Of course there’s a contradiction here, which is that the woke cannot simultaneously argue that men are inherently oppressive, violent, and whatever else while also arguing that men are duty bound to provide and care for their children and the women who are those children’s mothers. This second part of the argument would therefore mean that men have some inherent necessity in the lives of others, in society, and especially to children and thus aren’t actually “trash” or apex-oppressors. This also weakens one of the core thrusts of more modern feminisms, which posit that women needing men at all is a mere artifact of patriarchal sex relations.
This problem is what made the gesture I witnessed today so startling. No politics nor ideology can account for this most basic of human relations—the two parents of a soon-to-be-born child extending love and care to each other, the one not carrying the child in the body offering to steady the one who was, while carrying baby blankets and a teddy bear in his other arm.
Of course here in this country, if he leaves the mother of their child, she and the child will be materially okay. The welfare system in place here makes the Clinton welfare reforms look like the equivalent of kicking an orphan who’s picking through a trash can. Marriage rates here are very low, so they may not even be married. And unlike in the United States, it’s likely at least one of their close relatives is doing well enough to help take care of the child if she is alone.
Yet for that kid, I hope the dad’s not a deadbeat. And for the left in general, I hope we can maybe start to think again how some of those “patriarchal” situations of two parents giving a stable life for a child maybe had some logic to them.
And for the woke? I hope they can eventually confront the shadow of the “deadbeat dad” like I did.
Decades later, I finally understand why my dad left my mother. He was an uneducated low waged factory worker trying to deal with a woman hearing voices and talking complete gibberish for days on end and occasionally hitting him. He sucked at dealing with it, but no one else around her had seen schizophrenia before or knew what to do. So he left, and left his kids to deal with her instead, fleeing from the insanity and the absurd burden of trying to provide for four people on a wage that could barely support himself.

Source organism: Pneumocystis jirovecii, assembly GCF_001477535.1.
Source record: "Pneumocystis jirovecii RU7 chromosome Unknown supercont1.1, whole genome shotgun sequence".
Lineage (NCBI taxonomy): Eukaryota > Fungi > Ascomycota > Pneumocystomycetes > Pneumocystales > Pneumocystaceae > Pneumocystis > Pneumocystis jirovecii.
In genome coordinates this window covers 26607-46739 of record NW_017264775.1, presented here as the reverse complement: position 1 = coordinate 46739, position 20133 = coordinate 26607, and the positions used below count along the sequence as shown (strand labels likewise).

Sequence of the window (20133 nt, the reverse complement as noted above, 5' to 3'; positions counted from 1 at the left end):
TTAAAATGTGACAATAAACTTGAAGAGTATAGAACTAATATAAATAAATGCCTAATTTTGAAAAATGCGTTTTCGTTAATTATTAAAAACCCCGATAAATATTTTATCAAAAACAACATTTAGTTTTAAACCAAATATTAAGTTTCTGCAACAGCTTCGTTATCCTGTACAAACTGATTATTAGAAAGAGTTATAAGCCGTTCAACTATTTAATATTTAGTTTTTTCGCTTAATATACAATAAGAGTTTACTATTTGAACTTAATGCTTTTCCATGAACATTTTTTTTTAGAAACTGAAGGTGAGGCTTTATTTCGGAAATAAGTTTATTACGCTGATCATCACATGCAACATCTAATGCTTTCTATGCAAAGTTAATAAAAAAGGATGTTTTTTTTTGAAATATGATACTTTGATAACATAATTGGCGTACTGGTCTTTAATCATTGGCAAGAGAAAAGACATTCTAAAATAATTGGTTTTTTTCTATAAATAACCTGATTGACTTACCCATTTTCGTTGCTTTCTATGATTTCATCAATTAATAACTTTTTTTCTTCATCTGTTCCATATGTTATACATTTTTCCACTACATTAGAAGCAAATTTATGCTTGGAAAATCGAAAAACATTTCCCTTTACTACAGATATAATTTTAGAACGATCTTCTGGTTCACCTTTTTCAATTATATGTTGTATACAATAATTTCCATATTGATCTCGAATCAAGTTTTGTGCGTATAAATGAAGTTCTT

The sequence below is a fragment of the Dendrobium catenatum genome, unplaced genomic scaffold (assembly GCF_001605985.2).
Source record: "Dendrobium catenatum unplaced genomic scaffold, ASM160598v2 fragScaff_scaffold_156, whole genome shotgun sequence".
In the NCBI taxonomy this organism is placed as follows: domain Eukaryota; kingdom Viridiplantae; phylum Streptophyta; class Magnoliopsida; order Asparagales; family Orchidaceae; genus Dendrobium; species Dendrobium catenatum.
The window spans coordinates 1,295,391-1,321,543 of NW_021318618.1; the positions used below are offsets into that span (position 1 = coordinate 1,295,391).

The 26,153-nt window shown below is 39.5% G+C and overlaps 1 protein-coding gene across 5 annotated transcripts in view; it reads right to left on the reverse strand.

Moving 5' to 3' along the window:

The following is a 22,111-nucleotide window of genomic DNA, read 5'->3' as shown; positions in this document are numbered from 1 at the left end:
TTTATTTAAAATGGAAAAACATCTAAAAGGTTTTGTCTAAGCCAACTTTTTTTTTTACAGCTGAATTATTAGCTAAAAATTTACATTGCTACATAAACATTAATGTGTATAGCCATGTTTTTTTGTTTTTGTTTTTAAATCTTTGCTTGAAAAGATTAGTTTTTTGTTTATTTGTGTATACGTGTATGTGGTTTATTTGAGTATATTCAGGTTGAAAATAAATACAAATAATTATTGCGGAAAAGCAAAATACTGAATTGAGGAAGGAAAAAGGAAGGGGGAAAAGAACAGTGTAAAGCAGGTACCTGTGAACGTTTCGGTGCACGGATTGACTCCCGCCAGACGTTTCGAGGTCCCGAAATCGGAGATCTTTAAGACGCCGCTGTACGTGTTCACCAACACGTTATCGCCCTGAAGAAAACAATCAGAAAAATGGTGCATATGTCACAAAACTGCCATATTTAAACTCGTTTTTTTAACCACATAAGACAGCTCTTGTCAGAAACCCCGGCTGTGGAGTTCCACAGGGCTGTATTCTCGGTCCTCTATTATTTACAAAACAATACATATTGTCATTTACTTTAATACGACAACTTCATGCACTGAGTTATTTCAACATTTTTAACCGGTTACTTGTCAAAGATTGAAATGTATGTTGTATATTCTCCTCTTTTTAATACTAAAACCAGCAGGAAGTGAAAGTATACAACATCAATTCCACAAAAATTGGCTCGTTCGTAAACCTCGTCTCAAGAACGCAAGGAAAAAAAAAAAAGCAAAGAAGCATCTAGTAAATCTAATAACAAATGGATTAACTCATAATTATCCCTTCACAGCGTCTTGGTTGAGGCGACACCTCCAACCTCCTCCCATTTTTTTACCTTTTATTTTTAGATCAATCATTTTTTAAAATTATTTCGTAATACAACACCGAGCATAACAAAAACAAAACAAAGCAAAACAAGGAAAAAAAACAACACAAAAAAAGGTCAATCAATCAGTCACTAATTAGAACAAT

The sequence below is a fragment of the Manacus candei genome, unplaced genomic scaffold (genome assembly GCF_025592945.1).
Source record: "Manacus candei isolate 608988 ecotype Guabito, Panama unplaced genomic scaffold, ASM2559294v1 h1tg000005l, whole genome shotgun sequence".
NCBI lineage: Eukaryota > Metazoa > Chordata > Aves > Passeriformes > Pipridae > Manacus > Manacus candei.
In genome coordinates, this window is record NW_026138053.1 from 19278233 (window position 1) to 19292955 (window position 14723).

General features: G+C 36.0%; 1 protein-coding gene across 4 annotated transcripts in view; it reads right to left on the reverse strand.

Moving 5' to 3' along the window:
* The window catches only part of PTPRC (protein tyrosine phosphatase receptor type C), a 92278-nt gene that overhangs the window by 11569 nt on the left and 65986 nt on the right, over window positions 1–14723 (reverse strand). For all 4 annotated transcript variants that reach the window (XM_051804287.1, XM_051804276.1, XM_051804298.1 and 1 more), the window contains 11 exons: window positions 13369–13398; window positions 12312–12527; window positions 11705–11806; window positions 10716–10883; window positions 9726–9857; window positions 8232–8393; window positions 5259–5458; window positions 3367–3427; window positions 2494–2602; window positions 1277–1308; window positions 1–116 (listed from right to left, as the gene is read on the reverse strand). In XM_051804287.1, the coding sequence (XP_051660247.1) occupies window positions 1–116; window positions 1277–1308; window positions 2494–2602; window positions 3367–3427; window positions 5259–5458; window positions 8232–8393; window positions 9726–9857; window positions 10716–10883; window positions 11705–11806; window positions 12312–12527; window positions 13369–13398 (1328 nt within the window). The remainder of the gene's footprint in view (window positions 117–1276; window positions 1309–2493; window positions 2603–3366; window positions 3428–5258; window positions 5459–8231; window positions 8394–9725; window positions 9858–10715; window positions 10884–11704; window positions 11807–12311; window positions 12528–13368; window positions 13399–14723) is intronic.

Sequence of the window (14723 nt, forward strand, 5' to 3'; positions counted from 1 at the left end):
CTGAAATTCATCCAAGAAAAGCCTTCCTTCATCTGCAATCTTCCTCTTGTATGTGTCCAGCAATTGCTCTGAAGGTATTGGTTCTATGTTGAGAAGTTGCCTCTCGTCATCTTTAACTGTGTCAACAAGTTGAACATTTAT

It was a shitty situation, and he made a shitty choice that resulted in more shit for his kids. But that hardly makes him trash or some kind of oppressor, which is what I once believed. I resented him for years, but only recently understood what part of that resentment was. He had left a nightmarish situation, but I couldn’t. He got to go live another life, but I had to live that one. He no longer had to listen to my mother talk about demons and threaten to kill herself whenever she didn’t get her way, but I had to.
The thing is, it all turned out okay anyway. Not for her or for him, but for myself and my two sisters. One’s a high level director at a multinational corporation, the other has a successful pottery and education career. I’m living in an idyllic village with a beautiful and artistic partner, and I have a fulfilling writing and publishing career.
To get here, I had to let go of the bitterness and resentment I held towards my dad, and also towards others who got good families, and especially towards a made-up category of apex-oppressors who had “everything” and so therefore I had “nothing.” White-cis-hetero-abled-men aren’t some superior race of people, nor are they cause of everyone’s personal sufferings and failings. They’re just idiot humans like all the rest of us, making decisions based on what they know just like the rest of us do.
And they’re necessary, just like everyone else is. Older ideas of what their necessity meant aren’t all the same in every society, and not all those ideas led to the oppression and subjugation of women. Rejecting all such “natural” roles on the left doesn’t do us any good, nor does painting such men as the core root of all social evil. An ethics—or perhaps even a mythos—situating men back again into such roles, encouraging them to act like dads again, to find nobility, value, and meaning in such acts—would do a lot better for us all.
Population growth in the United States rose only 25% percent during that same period, meaning that the increase of children in single-parent homes cannot be accounted for by population increase.